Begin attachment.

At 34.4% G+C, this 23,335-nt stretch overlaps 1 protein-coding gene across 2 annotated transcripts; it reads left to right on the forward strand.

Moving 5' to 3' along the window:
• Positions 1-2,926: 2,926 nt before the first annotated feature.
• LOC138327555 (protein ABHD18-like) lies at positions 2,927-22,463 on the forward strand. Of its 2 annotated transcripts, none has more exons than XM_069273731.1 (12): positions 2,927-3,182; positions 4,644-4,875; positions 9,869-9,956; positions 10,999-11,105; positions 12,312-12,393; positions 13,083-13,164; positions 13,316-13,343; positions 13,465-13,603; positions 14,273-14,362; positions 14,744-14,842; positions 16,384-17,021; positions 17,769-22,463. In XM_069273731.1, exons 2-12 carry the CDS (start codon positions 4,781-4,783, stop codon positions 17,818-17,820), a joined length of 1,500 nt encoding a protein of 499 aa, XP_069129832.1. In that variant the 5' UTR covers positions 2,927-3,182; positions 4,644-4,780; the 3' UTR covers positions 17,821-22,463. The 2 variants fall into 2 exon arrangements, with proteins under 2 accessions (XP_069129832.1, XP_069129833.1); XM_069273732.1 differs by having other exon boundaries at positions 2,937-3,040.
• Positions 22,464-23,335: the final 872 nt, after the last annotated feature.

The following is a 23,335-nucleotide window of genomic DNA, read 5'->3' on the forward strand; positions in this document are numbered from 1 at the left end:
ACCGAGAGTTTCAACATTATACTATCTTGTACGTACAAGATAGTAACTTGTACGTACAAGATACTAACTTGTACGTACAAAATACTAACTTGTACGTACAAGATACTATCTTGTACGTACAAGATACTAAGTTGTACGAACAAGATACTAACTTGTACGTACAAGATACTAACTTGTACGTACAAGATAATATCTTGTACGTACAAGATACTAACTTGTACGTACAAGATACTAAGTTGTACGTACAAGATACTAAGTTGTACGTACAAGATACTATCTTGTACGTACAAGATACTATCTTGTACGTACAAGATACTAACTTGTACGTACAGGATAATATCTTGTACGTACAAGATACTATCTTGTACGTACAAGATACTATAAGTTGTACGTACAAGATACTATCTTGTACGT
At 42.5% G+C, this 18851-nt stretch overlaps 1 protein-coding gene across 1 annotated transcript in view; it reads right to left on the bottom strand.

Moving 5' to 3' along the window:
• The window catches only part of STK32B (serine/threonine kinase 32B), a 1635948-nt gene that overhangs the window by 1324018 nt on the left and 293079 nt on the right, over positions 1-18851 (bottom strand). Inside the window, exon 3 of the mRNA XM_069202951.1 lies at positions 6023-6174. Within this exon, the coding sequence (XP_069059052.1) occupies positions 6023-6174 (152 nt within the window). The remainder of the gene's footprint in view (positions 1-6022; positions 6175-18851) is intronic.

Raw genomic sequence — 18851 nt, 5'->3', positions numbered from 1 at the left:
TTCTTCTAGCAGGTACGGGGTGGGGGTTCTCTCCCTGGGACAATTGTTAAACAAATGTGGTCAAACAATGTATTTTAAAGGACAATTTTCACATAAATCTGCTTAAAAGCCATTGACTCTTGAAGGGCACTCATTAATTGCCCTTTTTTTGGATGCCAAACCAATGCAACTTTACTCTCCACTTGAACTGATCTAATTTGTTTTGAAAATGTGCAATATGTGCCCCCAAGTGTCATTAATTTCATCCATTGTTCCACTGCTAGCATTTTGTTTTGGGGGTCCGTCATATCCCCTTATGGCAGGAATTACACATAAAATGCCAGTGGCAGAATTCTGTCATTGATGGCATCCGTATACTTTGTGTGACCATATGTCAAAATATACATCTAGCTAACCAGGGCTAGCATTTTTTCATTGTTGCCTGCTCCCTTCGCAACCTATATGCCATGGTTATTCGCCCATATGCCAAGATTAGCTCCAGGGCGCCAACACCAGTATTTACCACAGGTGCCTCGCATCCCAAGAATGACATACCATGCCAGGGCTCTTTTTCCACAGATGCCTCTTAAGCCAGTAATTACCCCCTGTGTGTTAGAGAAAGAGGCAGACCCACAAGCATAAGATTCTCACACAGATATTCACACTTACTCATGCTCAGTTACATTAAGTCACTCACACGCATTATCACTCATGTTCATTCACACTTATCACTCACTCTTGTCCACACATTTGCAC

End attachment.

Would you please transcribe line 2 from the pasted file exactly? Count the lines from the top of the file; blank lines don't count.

Moving 5' to 3' along the window: